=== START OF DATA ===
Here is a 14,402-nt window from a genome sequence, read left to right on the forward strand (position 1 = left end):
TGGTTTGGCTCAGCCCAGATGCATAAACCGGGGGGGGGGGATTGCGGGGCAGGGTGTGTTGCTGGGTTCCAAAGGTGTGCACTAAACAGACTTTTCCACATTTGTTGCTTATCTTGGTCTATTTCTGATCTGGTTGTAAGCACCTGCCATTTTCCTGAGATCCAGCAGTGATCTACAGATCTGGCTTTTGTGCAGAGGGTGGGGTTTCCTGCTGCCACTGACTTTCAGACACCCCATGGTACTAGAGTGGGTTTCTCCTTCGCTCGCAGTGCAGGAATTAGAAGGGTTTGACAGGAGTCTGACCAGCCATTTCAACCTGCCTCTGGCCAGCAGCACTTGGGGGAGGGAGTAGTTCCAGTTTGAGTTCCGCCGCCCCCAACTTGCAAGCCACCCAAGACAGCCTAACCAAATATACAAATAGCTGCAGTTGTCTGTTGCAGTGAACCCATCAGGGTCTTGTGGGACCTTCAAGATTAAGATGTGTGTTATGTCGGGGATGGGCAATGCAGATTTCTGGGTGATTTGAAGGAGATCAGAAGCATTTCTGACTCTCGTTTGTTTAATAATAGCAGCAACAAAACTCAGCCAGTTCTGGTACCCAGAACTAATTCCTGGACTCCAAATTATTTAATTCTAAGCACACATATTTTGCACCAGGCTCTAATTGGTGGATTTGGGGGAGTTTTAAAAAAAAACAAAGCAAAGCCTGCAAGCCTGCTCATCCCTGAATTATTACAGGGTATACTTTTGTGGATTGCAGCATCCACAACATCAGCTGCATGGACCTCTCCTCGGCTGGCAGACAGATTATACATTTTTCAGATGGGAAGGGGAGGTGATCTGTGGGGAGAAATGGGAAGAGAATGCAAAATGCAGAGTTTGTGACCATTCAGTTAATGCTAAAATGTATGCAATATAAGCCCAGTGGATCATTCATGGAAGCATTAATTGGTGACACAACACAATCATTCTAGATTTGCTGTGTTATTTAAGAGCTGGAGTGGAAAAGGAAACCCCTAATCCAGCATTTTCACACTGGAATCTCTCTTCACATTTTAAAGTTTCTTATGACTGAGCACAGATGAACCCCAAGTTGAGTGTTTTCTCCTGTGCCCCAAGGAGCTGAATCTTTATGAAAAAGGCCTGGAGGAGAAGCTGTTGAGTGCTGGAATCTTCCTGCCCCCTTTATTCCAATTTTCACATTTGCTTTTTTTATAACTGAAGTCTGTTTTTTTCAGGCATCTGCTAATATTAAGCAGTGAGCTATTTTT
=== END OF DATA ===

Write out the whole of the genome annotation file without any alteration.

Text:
Here is a 14,402-nt window from a genome sequence, read left to right on the forward strand (position 1 = left end):
TGGTTTGGCTCAGCCCAGATGCATAAACCGGGGGGGGGGGATTGCGGGGCAGGGTGTGTTGCTGGGTTCCAAAGGTGTGCACTAAACAGACTTTTCCACATTTGTTGCTTATCTTGGTCTATTTCTGATCTGGTTGTAAGCACCTGCCATTTTCCTGAGATCCAGCAGTGATCTACAGATCTGGCTTTTGTGCAGAGGGTGGGGTTTCCTGCTGCCACTGACTTTCAGACACCCCATGGTACTAGAGTGGGTTTCTCCTTCGCTCGCAGTGCAGGAATTAGAAGGGTTTGACAGGAGTCTGACCAGCCATTTCAACCTGCCTCTGGCCAGCAGCACTTGGGGGAGGGAGTAGTTCCAGTTTGAGTTCCGCCGCCCCCAACTTGCAAGCCACCCAAGACAGCCTAACCAAATATACAAATAGCTGCAGTTGTCTGTTGCAGTGAACCCATCAGGGTCTTGTGGGACCTTCAAGATTAAGATGTGTGTTATGTCGGGGATGGGCAATGCAGATTTCTGGGTGATTTGAAGGAGATCAGAAGCATTTCTGACTCTCGTTTGTTTAATAATAGCAGCAACAAAACTCAGCCAGTTCTGGTACCCAGAACTAATTCCTGGACTCCAAATTATTTAATTCTAAGCACACATATTTTGCACCAGGCTCTAATTGGTGGATTTGGGGGAGTTTTAAAAAAAAACAAAGCAAAGCCTGCAAGCCTGCTCATCCCTGAATTATTACAGGGTATACTTTTGTGGATTGCAGCATCCACAACATCAGCTGCATGGACCTCTCCTCGGCTGGCAGACAGATTATACATTTTTCAGATGGGAAGGGGAGGTGATCTGTGGGGAGAAATGGGAAGAGAATGCAAAATGCAGAGTTTGTGACCATTCAGTTAATGCTAAAATGTATGCAATATAAGCCCAGTGGATCATTCATGGAAGCATTAATTGGTGACACAACACAATCATTCTAGATTTGCTGTGTTATTTAAGAGCTGGAGTGGAAAAGGAAACCCCTAATCCAGCATTTTCACACTGGAATCTCTCTTCACATTTTAAAGTTTCTTATGACTGAGCACAGATGAACCCCAAGTTGAGTGTTTTCTCCTGTGCCCCAAGGAGCTGAATCTTTATGAAAAAGGCCTGGAGGAGAAGCTGTTGAGTGCTGGAATCTTCCTGCCCCCTTTATTCCAATTTTCACATTTGCTTTTTTTATAACTGAAGTCTGTTTTTTTCAGGCATCTGCTAATATTAAGCAGTGAGCTATTTTT